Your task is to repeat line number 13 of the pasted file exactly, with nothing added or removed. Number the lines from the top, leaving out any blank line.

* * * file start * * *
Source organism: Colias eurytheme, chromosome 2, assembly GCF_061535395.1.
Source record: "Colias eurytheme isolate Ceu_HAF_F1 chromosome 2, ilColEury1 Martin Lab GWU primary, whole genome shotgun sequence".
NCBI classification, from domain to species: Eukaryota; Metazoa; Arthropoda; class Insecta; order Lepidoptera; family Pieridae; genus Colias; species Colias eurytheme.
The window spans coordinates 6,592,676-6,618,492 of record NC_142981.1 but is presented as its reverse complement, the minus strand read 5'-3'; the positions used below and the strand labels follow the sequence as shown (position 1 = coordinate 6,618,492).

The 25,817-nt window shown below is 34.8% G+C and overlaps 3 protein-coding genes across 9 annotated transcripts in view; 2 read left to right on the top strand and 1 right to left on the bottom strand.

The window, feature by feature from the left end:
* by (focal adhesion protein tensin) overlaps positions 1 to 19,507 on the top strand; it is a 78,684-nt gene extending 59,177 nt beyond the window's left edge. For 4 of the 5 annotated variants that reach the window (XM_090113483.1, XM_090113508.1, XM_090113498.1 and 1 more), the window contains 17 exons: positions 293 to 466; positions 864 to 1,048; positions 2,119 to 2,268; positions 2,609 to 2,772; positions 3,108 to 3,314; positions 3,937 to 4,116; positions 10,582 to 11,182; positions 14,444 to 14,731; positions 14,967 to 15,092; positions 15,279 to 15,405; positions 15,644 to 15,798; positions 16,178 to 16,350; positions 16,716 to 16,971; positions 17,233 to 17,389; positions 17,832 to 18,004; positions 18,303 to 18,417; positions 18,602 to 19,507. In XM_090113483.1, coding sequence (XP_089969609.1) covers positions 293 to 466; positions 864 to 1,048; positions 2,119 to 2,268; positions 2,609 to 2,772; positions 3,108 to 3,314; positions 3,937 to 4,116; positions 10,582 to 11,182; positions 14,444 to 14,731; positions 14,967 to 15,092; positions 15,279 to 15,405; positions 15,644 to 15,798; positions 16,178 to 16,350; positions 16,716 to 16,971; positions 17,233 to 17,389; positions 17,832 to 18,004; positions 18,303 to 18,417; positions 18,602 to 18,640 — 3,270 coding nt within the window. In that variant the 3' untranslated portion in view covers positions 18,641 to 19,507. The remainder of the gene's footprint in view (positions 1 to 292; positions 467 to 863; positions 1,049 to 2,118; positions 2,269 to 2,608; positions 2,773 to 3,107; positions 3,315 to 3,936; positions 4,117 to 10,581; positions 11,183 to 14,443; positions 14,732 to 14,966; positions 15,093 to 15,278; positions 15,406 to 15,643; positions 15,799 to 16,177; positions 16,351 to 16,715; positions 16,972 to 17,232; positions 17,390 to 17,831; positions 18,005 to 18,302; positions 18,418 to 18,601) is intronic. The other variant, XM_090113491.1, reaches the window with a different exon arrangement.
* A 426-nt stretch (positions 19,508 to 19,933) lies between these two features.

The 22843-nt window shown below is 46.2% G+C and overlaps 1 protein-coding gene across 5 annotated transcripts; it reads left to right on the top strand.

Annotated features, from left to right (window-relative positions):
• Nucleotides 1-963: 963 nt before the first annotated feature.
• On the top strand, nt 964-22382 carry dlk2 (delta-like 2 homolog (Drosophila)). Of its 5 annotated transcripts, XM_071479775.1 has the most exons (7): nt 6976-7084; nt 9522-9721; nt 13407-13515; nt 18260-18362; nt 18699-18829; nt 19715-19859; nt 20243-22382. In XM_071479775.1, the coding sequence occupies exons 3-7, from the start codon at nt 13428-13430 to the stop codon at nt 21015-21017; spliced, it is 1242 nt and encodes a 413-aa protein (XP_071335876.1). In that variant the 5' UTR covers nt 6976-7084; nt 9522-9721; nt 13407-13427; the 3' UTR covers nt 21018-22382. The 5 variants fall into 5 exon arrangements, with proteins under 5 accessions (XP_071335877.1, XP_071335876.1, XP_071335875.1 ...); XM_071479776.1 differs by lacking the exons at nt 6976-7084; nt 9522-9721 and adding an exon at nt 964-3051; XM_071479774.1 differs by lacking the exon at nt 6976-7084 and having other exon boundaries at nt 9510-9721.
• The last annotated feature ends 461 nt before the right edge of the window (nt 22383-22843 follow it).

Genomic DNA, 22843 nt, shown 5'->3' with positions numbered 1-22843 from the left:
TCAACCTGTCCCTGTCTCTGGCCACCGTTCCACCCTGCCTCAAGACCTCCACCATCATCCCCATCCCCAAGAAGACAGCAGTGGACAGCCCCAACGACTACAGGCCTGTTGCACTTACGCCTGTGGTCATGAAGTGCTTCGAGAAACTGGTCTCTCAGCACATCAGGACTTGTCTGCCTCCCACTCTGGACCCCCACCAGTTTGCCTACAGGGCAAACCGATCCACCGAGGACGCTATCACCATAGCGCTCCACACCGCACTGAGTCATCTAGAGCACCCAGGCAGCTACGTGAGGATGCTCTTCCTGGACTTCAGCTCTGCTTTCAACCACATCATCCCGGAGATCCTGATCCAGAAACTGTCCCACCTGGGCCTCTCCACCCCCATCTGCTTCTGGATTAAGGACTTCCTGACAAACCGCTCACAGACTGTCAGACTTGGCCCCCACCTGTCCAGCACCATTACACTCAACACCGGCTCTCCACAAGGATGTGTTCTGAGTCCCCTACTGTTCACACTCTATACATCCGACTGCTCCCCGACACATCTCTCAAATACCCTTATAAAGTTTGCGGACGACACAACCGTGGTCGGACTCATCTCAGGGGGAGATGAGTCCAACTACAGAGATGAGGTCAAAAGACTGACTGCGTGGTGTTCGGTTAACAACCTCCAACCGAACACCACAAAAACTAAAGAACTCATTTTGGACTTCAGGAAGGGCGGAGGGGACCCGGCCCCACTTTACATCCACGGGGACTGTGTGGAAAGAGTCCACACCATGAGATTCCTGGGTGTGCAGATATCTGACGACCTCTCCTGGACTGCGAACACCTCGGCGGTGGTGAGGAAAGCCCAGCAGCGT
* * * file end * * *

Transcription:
• The last annotated feature ends 461 nt before the right edge of the window (nt 22383-22843 follow it).